Impact of adverse events, treatment modifications, and dose intensity on survival among patients with advanced renal cell carcinoma treated with first-line sunitinib: a medical chart review across ten centers in five European countries

Camillo Porta, Antonin Levy, Robert Hawkins, Daniel Castellano, Joaquim Bellmunt, Paul Nathan, Ray McDermott, John Wagstaff, Paul Donnellan, John McCaffrey, Francis Vekeman, Maureen P. Neary, Jose Diaz, Faisal Mehmud, Mei S heng Duh

Research output: Contribution to journalArticlepeer-review

Abstract

Angiogenesis inhibitors have become standard of care for advanced and/or metastatic renal cell carcinoma (RCC), but data on the impact of adverse events (AEs) and treatment modifications associated with these agents are limited. Medical records were abstracted at 10 tertiary oncology centers in Europe for 291 patients ≥ 18 years old treated with sunitinib as first-line treatment for advanced RCC (no prior systemic treatment for advanced disease). Logistic regression models were estimated to compare dose intensity among patients who did and did not experience AEs during the landmark periods (18, 24, and 30 weeks). Cox proportional hazard models were used to explore the possible relationship of low-dose intensity (defined using thresholds of 0.7, 0.8, and 0.9) and treatment modifications during the landmark periods to survival. 64.4% to 67.9% of patients treated with sunitinib reported at least one AE of any grade, and approximately 10% of patients experienced at least one severe (grade 3 or 4) AE. Patients reporting severe AEs were statistically significantly more likely to have dose intensities below either 0.8 or 0.9. Dose intensity below 0.7 and dose discontinuation during all landmark periods were statistically significantly associated with shorter survival time. This study of advanced RCC patients treated with sunitinib in Europe found a significant relationship between AEs and dose intensity. It also found correlations between dose intensity and shorter survival, and between dose discontinuation and shorter survival. These results confirm the importance of tolerable treatment and maintaining dose intensity.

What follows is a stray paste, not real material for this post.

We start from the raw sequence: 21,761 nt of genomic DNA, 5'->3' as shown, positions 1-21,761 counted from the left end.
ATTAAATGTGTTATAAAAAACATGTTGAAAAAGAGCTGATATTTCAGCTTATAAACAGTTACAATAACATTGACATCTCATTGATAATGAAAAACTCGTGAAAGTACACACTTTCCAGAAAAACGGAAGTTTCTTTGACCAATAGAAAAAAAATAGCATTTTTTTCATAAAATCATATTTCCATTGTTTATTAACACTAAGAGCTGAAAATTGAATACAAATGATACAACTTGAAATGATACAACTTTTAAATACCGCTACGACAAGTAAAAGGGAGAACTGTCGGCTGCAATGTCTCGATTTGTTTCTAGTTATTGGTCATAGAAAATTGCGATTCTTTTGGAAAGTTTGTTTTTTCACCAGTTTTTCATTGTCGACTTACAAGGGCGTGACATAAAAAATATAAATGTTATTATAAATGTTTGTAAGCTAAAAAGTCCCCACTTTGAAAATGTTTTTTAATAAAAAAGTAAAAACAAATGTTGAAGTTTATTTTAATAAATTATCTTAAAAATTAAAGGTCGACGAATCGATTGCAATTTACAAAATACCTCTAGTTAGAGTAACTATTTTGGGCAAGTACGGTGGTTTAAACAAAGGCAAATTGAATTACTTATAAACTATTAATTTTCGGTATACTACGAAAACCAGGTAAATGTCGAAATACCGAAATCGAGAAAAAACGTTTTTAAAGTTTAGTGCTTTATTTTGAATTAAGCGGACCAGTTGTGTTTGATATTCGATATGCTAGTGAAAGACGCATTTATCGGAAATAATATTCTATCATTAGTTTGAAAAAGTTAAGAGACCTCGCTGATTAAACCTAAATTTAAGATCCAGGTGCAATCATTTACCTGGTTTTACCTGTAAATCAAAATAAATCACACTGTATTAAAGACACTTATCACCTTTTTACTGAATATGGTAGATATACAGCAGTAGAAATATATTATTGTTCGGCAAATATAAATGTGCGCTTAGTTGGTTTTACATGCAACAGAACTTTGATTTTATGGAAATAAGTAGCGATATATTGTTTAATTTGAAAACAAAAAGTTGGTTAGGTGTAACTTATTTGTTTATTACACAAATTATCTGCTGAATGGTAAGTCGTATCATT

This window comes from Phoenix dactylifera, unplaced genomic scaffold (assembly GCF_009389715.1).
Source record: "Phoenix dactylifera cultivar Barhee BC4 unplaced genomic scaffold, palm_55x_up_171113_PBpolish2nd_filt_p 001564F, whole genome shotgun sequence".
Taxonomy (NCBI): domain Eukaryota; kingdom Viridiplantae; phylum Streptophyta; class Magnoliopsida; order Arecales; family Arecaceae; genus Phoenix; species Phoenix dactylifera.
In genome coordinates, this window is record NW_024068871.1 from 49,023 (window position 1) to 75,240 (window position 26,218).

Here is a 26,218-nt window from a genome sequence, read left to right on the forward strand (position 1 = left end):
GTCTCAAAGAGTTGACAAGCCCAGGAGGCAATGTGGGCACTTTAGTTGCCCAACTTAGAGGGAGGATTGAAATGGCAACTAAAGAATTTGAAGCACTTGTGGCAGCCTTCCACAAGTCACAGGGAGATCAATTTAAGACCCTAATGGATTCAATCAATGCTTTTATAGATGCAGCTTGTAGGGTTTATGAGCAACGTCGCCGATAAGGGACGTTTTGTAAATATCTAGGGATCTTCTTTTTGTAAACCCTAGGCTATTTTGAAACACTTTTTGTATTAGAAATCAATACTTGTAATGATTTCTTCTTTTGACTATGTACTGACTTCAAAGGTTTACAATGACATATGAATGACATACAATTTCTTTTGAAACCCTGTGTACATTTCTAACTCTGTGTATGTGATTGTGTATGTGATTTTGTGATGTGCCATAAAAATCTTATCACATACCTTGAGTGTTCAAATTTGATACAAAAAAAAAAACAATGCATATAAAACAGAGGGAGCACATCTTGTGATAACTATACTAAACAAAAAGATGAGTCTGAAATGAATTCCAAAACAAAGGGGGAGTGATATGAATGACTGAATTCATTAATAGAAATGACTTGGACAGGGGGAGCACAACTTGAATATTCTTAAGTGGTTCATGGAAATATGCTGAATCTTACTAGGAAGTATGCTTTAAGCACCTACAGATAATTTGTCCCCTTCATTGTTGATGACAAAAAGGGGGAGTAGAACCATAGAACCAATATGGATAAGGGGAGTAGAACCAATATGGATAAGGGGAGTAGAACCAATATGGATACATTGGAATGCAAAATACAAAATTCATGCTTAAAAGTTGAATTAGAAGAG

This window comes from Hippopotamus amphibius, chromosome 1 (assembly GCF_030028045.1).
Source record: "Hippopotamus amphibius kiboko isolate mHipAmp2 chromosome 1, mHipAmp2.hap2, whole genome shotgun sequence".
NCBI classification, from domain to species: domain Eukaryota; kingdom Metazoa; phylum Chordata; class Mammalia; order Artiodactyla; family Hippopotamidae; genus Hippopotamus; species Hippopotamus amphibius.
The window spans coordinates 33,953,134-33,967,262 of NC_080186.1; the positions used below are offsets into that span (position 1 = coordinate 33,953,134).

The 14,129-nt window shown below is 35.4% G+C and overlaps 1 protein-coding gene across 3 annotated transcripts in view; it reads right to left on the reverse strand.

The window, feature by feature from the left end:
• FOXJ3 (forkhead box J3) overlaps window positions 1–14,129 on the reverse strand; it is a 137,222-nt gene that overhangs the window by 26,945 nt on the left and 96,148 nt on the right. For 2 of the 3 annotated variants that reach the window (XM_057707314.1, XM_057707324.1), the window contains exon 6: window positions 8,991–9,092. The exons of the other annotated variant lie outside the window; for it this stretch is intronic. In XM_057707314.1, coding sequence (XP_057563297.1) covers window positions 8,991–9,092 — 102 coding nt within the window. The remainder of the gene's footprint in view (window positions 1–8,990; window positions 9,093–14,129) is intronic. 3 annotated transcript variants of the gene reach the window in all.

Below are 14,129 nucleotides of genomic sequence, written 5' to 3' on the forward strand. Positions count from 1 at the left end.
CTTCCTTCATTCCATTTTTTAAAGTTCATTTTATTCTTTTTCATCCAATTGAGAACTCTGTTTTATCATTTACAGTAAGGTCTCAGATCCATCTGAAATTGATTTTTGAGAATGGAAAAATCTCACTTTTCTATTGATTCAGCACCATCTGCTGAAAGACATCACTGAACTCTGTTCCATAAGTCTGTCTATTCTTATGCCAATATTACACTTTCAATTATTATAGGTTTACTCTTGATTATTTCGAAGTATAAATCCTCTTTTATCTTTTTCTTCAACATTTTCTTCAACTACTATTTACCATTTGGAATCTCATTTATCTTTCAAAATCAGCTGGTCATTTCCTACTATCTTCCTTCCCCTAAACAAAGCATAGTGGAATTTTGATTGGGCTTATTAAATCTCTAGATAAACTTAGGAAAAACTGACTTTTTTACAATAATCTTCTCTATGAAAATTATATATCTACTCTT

Original languageEnglish
Pages (from-to)1517-1526
Number of pages10
JournalCancer Medicine
Volume3
Issue number6
DOIs
Publication statusPublished - Dec 1 2014

Keywords

  • Angiogenesis
  • clinical observations
  • statistical methods
  • urological oncology

ASJC Scopus subject areas

  • Oncology
  • Radiology Nuclear Medicine and imaging
  • Cancer Research

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